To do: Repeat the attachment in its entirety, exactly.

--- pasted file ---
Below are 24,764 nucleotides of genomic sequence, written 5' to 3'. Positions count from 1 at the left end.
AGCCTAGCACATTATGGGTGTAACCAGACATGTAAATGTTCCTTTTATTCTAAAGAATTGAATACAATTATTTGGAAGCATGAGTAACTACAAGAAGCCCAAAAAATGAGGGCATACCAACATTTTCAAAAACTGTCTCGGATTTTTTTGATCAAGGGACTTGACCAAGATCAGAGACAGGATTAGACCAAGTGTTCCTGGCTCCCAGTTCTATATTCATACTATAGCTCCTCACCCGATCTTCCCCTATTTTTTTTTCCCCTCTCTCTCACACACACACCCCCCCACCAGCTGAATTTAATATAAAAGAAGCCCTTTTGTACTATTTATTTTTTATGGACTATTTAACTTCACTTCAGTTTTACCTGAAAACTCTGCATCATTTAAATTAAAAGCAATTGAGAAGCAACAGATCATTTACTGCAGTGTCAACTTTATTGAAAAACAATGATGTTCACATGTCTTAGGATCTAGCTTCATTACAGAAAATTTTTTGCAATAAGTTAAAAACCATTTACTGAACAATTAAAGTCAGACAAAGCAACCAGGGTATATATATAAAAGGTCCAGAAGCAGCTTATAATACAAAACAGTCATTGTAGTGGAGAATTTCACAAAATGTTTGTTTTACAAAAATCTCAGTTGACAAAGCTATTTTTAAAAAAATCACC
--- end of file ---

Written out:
Below are 24,764 nucleotides of genomic sequence, written 5' to 3'. Positions count from 1 at the left end.
AGCCTAGCACATTATGGGTGTAACCAGACATGTAAATGTTCCTTTTATTCTAAAGAATTGAATACAATTATTTGGAAGCATGAGTAACTACAAGAAGCCCAAAAAATGAGGGCATACCAACATTTTCAAAAACTGTCTCGGATTTTTTTGATCAAGGGACTTGACCAAGATCAGAGACAGGATTAGACCAAGTGTTCCTGGCTCCCAGTTCTATATTCATACTATAGCTCCTCACCCGATCTTCCCCTATTTTTTTTTCCCCTCTCTCTCACACACACACCCCCCCACCAGCTGAATTTAATATAAAAGAAGCCCTTTTGTACTATTTATTTTTTATGGACTATTTAACTTCACTTCAGTTTTACCTGAAAACTCTGCATCATTTAAATTAAAAGCAATTGAGAAGCAACAGATCATTTACTGCAGTGTCAACTTTATTGAAAAACAATGATGTTCACATGTCTTAGGATCTAGCTTCATTACAGAAAATTTTTTGCAATAAGTTAAAAACCATTTACTGAACAATTAAAGTCAGACAAAGCAACCAGGGTATATATATAAAAGGTCCAGAAGCAGCTTATAATACAAAACAGTCATTGTAGTGGAGAATTTCACAAAATGTTTGTTTTACAAAAATCTCAGTTGACAAAGCTATTTTTAAAAAAATCACC